Thank you all for the support. Let’s keep the hope alive.

Day 107: Honouring LB #107days

Today we come to the end of #107days of action, exactly a year to the day that LB died, whilst in the ‘care’ of Southern Health, an entirely preventable death.

As accidental campaigners we never really could bring ourselves to plan for today, we’ve discussed it often, but nothing felt appropriate. Yesterday we finally settled on today’s action, in keeping with the rest of this entirely crowdsourced campaign, it’s over to you, our amazing, passionate, creative, committed, dedicated network.

We have two options for you today, you’re welcome to do one of them, or both of them (or none of course, it’s really your choice).

Firstly, please leave a comment on this blog post with your ‘take away’ message from #107days; what one memory, or thought, or learning will stick with you. How has LB, and this campaign in his memory, had an impact on you? We’re hoping for lots of comments and you’ll be able to read them as they grow throughout the day. If you’re a blogger and would like to write a post on your own blog please do add a summary, and a link into the comments here. Please remember that comments are moderated, so if your comment doesn’t appear immediately there’s no need to repost it!

Secondly, please change your social media profile pictures to LB for the day. You’re welcome to change it on twitter, or facebook, or tumblr, or instagram, or any combination of the aforementioned sites (and of course any others). We think this collective action will have quite a visual impact, to maximise that please download our profile pic below (right click on the image will allow you to save it to your computer and you can then upload it to twitter) so everyone is using the same black and white pic.

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For maximum impact we ask you to only use the picture for the day, we very much hope you’ll join us.

More information on what next for the #JusticeforLB campaign will follow in a couple of weeks. You can follow this blog, or follow us on twitter, or facebook. We will seek your input before we make any decisions, but before we ‘move on’, we’d like to honour LB today.

Thank you all, for your support throughout #107days and today especially.

Day 105: Textile art, provider challenge and a headshave #107days

Day 105 forms our hat-trick of three way adoptions for the week, it is shared by Briony, Mark and myself, George.

First up is Briony, who had this to say about supporting #JusticeforLB:

I wanted to be a part of #107days and the #JusticeforLB campaign after reading Sara’s blog. It was heartbreaking to read and difficult to walk away from. It also hit me hard because my youngest daughter has autism and at nine years old I am aware of the realities of trying to access the support that she needs. It almost always becomes another battle with the system. You get tough, your priorities change and the little things don’t matter anymore. In fact, she is probably the reason that I am finally doing what I’ve always wanted to do.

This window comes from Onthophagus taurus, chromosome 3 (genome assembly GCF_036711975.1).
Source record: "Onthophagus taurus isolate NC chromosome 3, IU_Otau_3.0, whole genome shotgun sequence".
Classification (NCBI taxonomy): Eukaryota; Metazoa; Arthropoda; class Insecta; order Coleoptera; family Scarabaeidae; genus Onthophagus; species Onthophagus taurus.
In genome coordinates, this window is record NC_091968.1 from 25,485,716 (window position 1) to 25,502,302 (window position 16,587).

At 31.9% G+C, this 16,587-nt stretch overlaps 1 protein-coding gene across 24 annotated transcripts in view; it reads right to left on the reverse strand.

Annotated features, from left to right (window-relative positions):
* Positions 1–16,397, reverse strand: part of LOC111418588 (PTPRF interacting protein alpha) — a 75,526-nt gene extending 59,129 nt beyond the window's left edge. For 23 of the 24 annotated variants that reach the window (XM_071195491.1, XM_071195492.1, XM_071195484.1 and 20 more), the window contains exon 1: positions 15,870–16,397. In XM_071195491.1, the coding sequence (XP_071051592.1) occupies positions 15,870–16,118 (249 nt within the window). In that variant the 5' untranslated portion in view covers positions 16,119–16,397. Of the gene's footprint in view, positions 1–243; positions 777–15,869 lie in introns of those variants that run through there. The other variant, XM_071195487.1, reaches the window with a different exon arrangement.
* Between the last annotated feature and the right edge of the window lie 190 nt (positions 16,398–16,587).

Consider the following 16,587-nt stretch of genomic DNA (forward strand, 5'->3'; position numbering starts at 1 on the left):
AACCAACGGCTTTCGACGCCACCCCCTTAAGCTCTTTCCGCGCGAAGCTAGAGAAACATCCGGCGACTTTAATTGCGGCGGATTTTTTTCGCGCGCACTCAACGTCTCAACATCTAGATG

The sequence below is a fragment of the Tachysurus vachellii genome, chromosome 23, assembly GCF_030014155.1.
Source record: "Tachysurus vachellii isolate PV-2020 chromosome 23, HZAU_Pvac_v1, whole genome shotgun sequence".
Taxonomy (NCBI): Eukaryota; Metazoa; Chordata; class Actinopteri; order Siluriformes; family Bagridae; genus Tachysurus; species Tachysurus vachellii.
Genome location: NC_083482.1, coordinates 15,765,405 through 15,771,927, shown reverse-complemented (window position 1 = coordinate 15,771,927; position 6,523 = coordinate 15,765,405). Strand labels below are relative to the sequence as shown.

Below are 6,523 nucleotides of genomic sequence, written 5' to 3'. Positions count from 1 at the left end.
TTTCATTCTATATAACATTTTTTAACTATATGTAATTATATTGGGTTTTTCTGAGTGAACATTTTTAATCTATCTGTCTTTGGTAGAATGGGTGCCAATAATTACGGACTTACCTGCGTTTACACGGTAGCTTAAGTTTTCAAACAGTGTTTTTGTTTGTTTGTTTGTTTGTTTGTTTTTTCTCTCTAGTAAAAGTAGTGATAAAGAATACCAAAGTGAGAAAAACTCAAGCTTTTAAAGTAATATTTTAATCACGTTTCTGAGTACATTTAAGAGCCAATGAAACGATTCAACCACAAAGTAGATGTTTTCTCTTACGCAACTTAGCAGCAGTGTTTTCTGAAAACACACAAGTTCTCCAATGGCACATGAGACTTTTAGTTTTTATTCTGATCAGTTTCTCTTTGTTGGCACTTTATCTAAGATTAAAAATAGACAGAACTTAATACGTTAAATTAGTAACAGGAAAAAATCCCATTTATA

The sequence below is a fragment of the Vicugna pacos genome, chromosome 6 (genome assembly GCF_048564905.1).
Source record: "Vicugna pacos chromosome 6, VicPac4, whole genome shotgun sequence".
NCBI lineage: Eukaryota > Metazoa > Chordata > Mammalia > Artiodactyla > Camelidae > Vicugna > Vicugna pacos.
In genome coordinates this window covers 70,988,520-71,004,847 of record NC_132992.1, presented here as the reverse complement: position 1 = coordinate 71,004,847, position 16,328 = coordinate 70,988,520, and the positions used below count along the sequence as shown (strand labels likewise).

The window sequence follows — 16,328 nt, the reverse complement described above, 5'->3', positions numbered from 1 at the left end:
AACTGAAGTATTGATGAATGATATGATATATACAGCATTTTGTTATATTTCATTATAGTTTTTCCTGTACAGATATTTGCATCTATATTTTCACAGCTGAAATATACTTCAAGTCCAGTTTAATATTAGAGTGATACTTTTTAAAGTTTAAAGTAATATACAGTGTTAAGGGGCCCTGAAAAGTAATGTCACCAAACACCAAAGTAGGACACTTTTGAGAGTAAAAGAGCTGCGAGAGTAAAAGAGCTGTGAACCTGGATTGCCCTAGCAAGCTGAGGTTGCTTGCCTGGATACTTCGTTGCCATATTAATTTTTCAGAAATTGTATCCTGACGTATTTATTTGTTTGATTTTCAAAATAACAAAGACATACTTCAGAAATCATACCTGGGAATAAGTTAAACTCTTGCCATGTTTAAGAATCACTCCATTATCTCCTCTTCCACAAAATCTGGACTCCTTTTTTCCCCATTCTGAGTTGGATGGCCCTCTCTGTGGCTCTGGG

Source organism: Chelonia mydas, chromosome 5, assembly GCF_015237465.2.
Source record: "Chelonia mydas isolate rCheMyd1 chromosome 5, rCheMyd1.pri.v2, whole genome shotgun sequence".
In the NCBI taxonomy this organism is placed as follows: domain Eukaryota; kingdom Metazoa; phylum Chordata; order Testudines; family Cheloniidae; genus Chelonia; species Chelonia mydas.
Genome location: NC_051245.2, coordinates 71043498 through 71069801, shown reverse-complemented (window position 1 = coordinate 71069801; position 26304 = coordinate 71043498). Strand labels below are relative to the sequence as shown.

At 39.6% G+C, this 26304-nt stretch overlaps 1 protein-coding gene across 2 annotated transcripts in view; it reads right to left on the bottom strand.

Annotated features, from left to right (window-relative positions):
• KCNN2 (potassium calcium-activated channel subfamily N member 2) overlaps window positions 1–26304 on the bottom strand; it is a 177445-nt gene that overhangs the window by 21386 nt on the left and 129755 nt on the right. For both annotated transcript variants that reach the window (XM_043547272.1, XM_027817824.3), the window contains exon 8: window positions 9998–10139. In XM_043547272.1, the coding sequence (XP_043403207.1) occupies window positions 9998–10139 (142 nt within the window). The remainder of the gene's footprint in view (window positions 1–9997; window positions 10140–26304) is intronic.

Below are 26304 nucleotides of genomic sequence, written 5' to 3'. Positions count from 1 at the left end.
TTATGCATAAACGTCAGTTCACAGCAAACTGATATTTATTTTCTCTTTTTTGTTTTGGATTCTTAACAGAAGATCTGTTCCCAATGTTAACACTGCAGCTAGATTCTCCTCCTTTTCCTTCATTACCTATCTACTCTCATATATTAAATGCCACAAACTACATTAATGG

Briony made the most beautiful wall hanging for #107days, read on for more:

Day105Stitching

The textile piece that I have made for #107days is centred around a quote from one of Connor’s favourite songs, ‘National Express’ by Divine Comedy and includes a London bus representing his love of buses and the Twitter bird representing the positive impact that social media has had in gaining support for the campaign. I chose this particular quote from the song because I felt it best captured the spirit of #107days and the positive actions people have taken to try and secure a better future whilst fighting for justice for LB.

Day105

As it developed into quite a big piece I realised that I could do more than just share photographs of it through social media. I contacted Louise who runs a creative social enterprise called Scrap in Sunnybank Mills, Leeds and she was happy to display it for me in their cafe during 107 days next to Connor’s story. Many different people pass through Scrap so it seemed like the ideal place to reach a new audience and spread awareness of Connor’s story and the campaign.

Whilst making it my youngest came up to me and said, “You’re always making LB stuff!” I started to prepare for what was coming next thinking, Oh here we go! Just because it’s not about you! But then she went on to say, “You should start an LB sewing support group and make buses and signs with his name on…and cushions.”

This insight, together with her unique sense of justice (be it in the form of Dog the Bounty Hunter!) leads me to think that she could definitely teach Southern Health a thing or two.

Next up today is Mark Lever, the Chief Executive of the National Autistic Society (NAS). Mark wanted to adopt a day to write something to challenge himself, and other social care providers. Here’s what he had to say:

Social care providers and the regulators are coming under the spotlight more than ever – and why shouldn’t they?